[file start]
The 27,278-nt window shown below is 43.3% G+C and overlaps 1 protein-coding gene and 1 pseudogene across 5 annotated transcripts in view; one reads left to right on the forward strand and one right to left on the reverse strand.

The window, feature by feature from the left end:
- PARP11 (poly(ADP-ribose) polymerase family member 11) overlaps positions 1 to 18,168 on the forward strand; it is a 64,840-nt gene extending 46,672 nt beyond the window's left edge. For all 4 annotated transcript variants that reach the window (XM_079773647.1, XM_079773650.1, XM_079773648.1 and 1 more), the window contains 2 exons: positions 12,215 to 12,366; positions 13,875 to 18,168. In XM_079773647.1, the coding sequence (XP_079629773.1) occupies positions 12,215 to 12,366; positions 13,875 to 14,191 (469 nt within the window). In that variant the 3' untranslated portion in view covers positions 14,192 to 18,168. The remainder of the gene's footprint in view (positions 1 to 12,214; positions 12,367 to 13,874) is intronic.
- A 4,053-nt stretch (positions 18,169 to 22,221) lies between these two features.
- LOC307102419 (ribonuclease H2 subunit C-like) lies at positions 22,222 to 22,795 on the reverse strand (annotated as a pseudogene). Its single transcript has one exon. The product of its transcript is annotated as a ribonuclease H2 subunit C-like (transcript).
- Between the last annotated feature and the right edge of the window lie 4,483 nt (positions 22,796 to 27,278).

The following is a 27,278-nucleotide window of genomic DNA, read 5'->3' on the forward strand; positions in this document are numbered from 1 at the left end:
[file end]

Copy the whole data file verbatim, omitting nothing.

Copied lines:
The 27,278-nt window shown below is 43.3% G+C and overlaps 1 protein-coding gene and 1 pseudogene across 5 annotated transcripts in view; one reads left to right on the forward strand and one right to left on the reverse strand.

The window, feature by feature from the left end:
- PARP11 (poly(ADP-ribose) polymerase family member 11) overlaps positions 1 to 18,168 on the forward strand; it is a 64,840-nt gene extending 46,672 nt beyond the window's left edge. For all 4 annotated transcript variants that reach the window (XM_079773647.1, XM_079773650.1, XM_079773648.1 and 1 more), the window contains 2 exons: positions 12,215 to 12,366; positions 13,875 to 18,168. In XM_079773647.1, the coding sequence (XP_079629773.1) occupies positions 12,215 to 12,366; positions 13,875 to 14,191 (469 nt within the window). In that variant the 3' untranslated portion in view covers positions 14,192 to 18,168. The remainder of the gene's footprint in view (positions 1 to 12,214; positions 12,367 to 13,874) is intronic.
- A 4,053-nt stretch (positions 18,169 to 22,221) lies between these two features.
- LOC307102419 (ribonuclease H2 subunit C-like) lies at positions 22,222 to 22,795 on the reverse strand (annotated as a pseudogene). Its single transcript has one exon. The product of its transcript is annotated as a ribonuclease H2 subunit C-like (transcript).
- Between the last annotated feature and the right edge of the window lie 4,483 nt (positions 22,796 to 27,278).

The following is a 27,278-nucleotide window of genomic DNA, read 5'->3' on the forward strand; positions in this document are numbered from 1 at the left end: